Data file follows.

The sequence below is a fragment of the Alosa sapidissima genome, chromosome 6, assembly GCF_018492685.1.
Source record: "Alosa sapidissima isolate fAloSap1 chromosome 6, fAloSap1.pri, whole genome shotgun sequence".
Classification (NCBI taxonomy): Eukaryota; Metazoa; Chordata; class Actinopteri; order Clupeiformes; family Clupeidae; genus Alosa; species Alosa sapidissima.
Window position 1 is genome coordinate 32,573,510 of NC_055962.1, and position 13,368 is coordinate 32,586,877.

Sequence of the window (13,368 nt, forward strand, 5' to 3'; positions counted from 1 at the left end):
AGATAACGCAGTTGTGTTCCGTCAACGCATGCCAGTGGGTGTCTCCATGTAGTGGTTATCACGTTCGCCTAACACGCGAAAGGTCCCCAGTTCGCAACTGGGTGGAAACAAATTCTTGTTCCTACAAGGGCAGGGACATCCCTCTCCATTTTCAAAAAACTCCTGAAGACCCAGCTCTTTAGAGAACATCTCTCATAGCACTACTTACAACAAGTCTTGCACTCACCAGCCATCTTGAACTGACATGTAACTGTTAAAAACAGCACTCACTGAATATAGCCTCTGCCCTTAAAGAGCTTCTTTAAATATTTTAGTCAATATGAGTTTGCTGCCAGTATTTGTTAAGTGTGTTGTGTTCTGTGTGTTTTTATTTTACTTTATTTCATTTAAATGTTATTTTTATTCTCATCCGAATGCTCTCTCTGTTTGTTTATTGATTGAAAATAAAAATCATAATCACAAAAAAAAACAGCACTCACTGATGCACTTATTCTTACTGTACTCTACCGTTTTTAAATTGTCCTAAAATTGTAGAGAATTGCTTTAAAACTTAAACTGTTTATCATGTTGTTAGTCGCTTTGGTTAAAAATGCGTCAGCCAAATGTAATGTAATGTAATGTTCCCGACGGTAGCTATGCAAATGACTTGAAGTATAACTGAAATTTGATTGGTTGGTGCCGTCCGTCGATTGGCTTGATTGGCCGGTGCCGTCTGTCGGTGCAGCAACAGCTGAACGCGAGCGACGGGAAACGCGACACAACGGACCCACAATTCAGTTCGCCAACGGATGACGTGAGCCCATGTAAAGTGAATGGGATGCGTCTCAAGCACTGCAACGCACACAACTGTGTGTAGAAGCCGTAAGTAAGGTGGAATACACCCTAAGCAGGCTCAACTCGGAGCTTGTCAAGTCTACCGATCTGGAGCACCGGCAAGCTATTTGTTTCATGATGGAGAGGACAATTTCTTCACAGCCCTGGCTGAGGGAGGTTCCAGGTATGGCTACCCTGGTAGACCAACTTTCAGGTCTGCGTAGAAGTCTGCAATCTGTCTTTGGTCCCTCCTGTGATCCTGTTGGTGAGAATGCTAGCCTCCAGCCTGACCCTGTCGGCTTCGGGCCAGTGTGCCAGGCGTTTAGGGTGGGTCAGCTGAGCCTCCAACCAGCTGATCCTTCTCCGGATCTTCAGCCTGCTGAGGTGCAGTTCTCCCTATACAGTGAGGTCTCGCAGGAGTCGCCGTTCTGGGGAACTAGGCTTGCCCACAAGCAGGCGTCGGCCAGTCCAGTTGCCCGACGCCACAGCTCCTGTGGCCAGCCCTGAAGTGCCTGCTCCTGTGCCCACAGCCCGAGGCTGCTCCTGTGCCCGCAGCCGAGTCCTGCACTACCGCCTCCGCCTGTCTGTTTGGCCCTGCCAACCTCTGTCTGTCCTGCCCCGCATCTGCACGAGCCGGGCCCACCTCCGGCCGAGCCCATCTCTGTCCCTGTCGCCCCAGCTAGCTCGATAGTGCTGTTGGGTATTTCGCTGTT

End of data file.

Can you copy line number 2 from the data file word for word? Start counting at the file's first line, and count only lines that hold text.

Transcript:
Source record: "Alosa sapidissima isolate fAloSap1 chromosome 6, fAloSap1.pri, whole genome shotgun sequence".